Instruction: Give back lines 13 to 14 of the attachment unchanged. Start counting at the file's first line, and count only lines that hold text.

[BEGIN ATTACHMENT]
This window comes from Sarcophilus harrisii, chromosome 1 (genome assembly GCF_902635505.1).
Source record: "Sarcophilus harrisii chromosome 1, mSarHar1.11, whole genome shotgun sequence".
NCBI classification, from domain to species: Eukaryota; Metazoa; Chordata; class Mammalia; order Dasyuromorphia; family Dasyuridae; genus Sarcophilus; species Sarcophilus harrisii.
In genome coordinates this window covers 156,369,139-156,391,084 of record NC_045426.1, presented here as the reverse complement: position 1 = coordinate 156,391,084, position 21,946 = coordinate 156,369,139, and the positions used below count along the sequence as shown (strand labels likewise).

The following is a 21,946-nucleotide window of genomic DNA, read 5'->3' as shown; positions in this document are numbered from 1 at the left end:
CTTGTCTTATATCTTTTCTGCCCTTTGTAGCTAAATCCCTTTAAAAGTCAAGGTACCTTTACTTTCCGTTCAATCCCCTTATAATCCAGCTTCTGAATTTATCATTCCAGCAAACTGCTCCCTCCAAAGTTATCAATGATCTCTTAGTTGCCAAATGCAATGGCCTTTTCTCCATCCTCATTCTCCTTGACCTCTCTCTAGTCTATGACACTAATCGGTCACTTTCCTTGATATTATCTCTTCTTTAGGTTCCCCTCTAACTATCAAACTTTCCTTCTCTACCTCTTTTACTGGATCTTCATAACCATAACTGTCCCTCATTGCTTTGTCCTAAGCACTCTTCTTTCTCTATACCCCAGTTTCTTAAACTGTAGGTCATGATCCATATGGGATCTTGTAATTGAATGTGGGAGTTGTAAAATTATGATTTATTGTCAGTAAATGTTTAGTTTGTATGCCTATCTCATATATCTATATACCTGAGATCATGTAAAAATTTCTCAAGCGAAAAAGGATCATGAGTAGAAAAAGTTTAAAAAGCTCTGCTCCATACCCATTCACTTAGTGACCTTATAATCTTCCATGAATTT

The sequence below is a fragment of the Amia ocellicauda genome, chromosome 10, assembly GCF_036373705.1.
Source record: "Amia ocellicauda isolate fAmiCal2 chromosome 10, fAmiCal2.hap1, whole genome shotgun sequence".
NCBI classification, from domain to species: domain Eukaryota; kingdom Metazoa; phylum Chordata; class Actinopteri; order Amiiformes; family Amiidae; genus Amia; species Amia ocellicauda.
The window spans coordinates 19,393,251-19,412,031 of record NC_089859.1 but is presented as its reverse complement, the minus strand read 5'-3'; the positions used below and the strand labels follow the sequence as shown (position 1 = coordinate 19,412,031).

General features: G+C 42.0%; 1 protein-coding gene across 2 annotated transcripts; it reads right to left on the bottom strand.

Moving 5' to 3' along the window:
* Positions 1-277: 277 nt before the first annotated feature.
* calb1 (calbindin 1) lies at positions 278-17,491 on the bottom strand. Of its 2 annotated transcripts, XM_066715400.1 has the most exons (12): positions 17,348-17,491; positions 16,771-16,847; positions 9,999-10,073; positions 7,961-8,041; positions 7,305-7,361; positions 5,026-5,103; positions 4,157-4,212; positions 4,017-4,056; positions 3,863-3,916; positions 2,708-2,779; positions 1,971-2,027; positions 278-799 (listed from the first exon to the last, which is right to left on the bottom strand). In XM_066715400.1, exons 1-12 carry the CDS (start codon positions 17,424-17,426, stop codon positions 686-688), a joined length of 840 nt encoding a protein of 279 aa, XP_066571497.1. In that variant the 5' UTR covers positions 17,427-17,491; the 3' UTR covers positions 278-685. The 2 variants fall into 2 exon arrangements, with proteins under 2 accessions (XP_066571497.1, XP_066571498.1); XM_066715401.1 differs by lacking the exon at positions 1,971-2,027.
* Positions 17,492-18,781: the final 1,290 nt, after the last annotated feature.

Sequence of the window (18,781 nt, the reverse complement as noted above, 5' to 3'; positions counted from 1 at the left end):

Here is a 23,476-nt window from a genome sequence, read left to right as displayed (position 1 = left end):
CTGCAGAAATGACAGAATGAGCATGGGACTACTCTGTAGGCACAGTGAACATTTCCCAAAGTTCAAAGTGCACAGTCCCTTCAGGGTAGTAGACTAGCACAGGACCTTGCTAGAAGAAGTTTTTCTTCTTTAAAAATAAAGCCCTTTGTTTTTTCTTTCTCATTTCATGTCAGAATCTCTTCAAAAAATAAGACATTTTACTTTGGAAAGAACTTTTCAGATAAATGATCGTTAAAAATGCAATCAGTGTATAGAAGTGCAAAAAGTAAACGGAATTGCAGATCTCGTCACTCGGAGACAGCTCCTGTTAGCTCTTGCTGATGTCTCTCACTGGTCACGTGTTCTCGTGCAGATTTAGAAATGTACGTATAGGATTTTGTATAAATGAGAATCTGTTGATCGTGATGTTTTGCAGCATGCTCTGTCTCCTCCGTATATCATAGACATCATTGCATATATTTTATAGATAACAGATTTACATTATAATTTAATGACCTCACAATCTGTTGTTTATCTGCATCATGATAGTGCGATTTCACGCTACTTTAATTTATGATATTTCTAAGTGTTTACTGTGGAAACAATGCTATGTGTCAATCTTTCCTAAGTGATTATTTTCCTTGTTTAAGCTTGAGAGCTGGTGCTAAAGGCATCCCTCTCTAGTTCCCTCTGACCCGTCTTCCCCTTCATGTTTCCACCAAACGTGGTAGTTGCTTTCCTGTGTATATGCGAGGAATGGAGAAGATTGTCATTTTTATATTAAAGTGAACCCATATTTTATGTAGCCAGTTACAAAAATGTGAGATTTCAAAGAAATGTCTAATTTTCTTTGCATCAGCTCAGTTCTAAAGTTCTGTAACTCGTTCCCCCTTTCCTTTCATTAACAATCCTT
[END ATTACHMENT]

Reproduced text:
* Positions 1-277: 277 nt before the first annotated feature.
* calb1 (calbindin 1) lies at positions 278-17,491 on the bottom strand. Of its 2 annotated transcripts, XM_066715400.1 has the most exons (12): positions 17,348-17,491; positions 16,771-16,847; positions 9,999-10,073; positions 7,961-8,041; positions 7,305-7,361; positions 5,026-5,103; positions 4,157-4,212; positions 4,017-4,056; positions 3,863-3,916; positions 2,708-2,779; positions 1,971-2,027; positions 278-799 (listed from the first exon to the last, which is right to left on the bottom strand). In XM_066715400.1, exons 1-12 carry the CDS (start codon positions 17,424-17,426, stop codon positions 686-688), a joined length of 840 nt encoding a protein of 279 aa, XP_066571497.1. In that variant the 5' UTR covers positions 17,427-17,491; the 3' UTR covers positions 278-685. The 2 variants fall into 2 exon arrangements, with proteins under 2 accessions (XP_066571497.1, XP_066571498.1); XM_066715401.1 differs by lacking the exon at positions 1,971-2,027.